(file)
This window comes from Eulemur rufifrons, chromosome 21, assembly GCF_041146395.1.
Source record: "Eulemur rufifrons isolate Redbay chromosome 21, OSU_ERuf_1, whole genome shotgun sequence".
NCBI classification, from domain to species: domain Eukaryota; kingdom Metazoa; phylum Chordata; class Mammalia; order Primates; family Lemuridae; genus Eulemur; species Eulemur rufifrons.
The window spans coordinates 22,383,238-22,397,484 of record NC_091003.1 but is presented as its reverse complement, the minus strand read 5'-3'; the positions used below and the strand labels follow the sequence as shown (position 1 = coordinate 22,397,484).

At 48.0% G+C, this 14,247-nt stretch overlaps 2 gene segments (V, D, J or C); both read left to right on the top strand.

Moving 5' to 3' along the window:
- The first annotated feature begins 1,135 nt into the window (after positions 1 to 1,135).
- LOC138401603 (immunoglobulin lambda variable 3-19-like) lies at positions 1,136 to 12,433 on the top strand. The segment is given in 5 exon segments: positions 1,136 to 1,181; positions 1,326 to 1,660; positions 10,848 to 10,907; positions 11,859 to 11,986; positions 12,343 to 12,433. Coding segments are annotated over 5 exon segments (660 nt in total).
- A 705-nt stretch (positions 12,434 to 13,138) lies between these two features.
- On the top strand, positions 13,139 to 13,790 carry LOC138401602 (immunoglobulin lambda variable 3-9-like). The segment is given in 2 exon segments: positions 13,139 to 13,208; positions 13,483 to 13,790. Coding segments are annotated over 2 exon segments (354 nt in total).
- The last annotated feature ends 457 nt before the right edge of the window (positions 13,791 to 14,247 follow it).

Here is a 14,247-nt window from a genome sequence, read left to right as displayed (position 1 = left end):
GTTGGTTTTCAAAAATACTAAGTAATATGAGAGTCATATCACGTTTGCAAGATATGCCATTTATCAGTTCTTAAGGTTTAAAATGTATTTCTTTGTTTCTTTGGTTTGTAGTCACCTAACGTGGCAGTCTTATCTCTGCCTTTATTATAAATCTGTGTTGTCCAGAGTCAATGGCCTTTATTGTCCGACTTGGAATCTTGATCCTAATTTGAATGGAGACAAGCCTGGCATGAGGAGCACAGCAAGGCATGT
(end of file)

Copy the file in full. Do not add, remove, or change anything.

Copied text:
This window comes from Eulemur rufifrons, chromosome 21, assembly GCF_041146395.1.
Source record: "Eulemur rufifrons isolate Redbay chromosome 21, OSU_ERuf_1, whole genome shotgun sequence".
NCBI classification, from domain to species: domain Eukaryota; kingdom Metazoa; phylum Chordata; class Mammalia; order Primates; family Lemuridae; genus Eulemur; species Eulemur rufifrons.
The window spans coordinates 22,383,238-22,397,484 of record NC_091003.1 but is presented as its reverse complement, the minus strand read 5'-3'; the positions used below and the strand labels follow the sequence as shown (position 1 = coordinate 22,397,484).

At 48.0% G+C, this 14,247-nt stretch overlaps 2 gene segments (V, D, J or C); both read left to right on the top strand.

Moving 5' to 3' along the window:
- The first annotated feature begins 1,135 nt into the window (after positions 1 to 1,135).
- LOC138401603 (immunoglobulin lambda variable 3-19-like) lies at positions 1,136 to 12,433 on the top strand. The segment is given in 5 exon segments: positions 1,136 to 1,181; positions 1,326 to 1,660; positions 10,848 to 10,907; positions 11,859 to 11,986; positions 12,343 to 12,433. Coding segments are annotated over 5 exon segments (660 nt in total).
- A 705-nt stretch (positions 12,434 to 13,138) lies between these two features.
- On the top strand, positions 13,139 to 13,790 carry LOC138401602 (immunoglobulin lambda variable 3-9-like). The segment is given in 2 exon segments: positions 13,139 to 13,208; positions 13,483 to 13,790. Coding segments are annotated over 2 exon segments (354 nt in total).
- The last annotated feature ends 457 nt before the right edge of the window (positions 13,791 to 14,247 follow it).

Here is a 14,247-nt window from a genome sequence, read left to right as displayed (position 1 = left end):
GTTGGTTTTCAAAAATACTAAGTAATATGAGAGTCATATCACGTTTGCAAGATATGCCATTTATCAGTTCTTAAGGTTTAAAATGTATTTCTTTGTTTCTTTGGTTTGTAGTCACCTAACGTGGCAGTCTTATCTCTGCCTTTATTATAAATCTGTGTTGTCCAGAGTCAATGGCCTTTATTGTCCGACTTGGAATCTTGATCCTAATTTGAATGGAGACAAGCCTGGCATGAGGAGCACAGCAAGGCATGT